The recent news of Moodle and Blackboard separating ties introduces uncertainty for US higher education institutions to acknowledge. However, it is important to consider that the Moodleroom’s product has technically been called Joule (ie: not Moodle) for almost a decade, Moodlerooms has shown unwavering support to Moodle since becoming a Blackboard company in 2012, and the Moodlerooms github repository remains active, with source code commits happening as recently as 3 days ago. How much material change institutions will actually face because of this development, and when, is to be determined. However, this development provides an opportune moment to examine the health of the installed Moodle base when considering institutional LMS usage in US higher education.
Over the past three years, Moodle has lost a larger proportion of its installed base than Blackboard
Since spring of 2016, Moodle has lost almost 15% of institutions that had been using its LMS, losing 106 institutions while only gaining 36. Blackboard only lost 13%, dropping 156 institutions and gaining 91 during this same time period.
Though the number of total Moodle installations is trending down, the number of hosted Moodle installations is trending up
Though the number of US-based institutions using Moodlerooms has seen a steady decline, it remains the largest individual Moodle hosting organization by far. Other US Moodle partners exist, and a small but growing number of institutions are hosting directly with the Moodle organization using their MoodleCloud solution.
Almost half of Moodle installations are currently running an unsupported version
Using Moodle’s official documentation as a guide, almost half of all Moodle installations are currently running an obsolete version of the product. At least 49 institutions are still running version 1.9, for which support ended in 2012, calling into question how committed these institutions really are to Moodle (or, to be fair, to online learning or to providing a modern digital experience for their students).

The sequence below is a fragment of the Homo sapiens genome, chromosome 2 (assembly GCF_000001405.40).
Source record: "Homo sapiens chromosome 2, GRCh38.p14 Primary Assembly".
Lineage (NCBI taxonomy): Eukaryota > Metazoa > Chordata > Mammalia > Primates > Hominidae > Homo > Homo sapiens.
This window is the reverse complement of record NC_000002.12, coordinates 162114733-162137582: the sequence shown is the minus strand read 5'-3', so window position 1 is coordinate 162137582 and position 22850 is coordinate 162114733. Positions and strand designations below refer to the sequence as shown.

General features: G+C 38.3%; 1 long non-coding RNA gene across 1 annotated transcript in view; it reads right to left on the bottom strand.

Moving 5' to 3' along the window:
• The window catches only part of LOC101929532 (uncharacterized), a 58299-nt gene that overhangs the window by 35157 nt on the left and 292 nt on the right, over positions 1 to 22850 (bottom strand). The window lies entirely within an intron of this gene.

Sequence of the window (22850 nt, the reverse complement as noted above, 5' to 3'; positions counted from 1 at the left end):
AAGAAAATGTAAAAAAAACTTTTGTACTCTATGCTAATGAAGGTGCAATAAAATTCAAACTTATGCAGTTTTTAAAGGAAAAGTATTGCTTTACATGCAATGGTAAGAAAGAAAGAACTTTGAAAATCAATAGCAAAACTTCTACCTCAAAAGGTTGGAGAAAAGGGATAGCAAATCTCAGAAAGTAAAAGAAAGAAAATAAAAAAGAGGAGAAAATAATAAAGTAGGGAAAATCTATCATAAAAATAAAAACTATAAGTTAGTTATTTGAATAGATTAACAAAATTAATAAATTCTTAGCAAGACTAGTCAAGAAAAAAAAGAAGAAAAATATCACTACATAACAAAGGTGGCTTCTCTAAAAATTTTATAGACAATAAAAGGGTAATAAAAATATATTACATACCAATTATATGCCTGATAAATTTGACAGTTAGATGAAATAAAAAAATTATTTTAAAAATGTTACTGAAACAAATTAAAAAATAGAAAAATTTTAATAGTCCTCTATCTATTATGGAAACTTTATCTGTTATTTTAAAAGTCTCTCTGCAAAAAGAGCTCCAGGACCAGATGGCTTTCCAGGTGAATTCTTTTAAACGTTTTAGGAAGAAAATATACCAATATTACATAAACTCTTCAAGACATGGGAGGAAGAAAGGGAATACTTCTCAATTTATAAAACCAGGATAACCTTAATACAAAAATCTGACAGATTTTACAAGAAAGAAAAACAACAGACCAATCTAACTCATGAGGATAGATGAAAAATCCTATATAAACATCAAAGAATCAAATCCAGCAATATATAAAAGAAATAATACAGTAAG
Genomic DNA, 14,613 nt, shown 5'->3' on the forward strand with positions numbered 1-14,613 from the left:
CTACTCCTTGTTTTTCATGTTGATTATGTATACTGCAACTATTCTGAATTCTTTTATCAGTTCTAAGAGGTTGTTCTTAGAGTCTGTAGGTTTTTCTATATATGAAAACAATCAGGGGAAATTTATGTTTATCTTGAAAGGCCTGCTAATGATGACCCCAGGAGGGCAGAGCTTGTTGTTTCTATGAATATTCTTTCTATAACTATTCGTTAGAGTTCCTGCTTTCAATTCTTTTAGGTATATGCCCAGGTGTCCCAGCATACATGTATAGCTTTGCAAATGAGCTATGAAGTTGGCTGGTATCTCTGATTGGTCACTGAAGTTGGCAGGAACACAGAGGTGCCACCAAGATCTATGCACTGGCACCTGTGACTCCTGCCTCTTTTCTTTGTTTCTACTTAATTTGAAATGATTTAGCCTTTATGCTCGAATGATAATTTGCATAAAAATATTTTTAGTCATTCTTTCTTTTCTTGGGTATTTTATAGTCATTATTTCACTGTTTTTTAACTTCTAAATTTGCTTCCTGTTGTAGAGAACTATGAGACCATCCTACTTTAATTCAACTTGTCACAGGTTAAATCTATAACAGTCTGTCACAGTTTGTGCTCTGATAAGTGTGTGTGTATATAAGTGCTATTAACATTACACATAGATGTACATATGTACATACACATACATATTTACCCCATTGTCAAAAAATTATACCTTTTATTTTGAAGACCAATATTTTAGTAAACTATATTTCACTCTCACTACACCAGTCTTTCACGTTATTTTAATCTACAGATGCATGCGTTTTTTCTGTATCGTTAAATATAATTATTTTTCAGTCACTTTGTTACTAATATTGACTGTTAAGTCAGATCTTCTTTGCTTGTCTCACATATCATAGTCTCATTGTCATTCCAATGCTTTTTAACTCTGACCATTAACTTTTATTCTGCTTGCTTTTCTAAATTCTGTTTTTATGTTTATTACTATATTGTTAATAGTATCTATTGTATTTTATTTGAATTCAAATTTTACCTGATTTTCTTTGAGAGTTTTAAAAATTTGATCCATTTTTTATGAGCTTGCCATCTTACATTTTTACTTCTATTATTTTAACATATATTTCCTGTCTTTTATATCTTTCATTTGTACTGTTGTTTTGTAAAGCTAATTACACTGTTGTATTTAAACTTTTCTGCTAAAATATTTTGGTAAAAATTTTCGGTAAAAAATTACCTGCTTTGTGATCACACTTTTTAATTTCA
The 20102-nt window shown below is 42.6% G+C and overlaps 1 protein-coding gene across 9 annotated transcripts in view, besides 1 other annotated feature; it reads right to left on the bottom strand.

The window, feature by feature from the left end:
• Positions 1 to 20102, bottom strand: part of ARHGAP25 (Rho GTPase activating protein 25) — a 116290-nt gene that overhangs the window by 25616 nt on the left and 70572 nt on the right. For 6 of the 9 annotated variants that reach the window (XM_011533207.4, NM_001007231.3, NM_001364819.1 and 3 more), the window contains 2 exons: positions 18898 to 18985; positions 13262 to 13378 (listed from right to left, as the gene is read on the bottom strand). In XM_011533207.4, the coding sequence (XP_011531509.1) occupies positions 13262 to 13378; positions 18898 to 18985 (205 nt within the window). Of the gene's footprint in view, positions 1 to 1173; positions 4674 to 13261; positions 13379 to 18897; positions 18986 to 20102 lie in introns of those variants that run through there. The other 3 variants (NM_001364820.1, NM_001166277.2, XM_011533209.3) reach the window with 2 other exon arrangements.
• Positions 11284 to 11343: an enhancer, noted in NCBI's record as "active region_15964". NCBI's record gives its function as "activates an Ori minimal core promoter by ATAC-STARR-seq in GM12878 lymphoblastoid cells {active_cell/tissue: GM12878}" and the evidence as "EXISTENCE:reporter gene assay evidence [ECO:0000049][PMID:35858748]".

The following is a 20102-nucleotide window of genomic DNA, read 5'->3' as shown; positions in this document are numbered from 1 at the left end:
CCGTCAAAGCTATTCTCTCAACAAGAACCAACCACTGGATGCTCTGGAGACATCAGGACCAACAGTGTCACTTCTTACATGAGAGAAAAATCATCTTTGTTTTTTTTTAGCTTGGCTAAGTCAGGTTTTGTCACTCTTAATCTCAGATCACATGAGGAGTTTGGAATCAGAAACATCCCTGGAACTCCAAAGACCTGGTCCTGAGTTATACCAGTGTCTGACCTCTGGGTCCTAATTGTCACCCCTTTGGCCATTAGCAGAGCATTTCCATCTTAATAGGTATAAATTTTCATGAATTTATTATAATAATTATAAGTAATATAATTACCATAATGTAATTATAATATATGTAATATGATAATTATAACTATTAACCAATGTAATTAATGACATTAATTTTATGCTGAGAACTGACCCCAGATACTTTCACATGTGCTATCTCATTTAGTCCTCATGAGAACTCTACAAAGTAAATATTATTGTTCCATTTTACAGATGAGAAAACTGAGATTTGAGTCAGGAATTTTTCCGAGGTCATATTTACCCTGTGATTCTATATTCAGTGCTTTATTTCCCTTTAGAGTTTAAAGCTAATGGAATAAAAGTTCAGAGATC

When Moodle institutions make LMS changes, they are much more likely to switch to another LMS completely than to swap out who hosts their Moodle environment
Four out of five institutions that were running Moodle in 2016 are now running Instructure Canvas. Blackboard claims the second highest number of migrations, to Learn. D2L Brightspace, Schoology, NeoLMS, and the LMS built into the Student Information System Jenazbar are some of the products that make up the long tail of LMSs to which Moodle institutions are switching. Though a small handful of institutions have switched which organization hosts their Moodle installation, it is much more common for an institution to switch LMSs completely rather than to switch how their Moodle environment is hosted.
What this means
Though the news of Blackboard and Moodle separating ties is surprising, and perhaps unsettling, Moodle began to see a drop in popularity in US higher education as far back as 2014. Moodle remains the most popular open source LMS; however, institutions should consider the solution’s history against the risk of the organization’s increasing corporate posture and need to raise external capital to fairly compare it against other new and incumbent LMS solutions.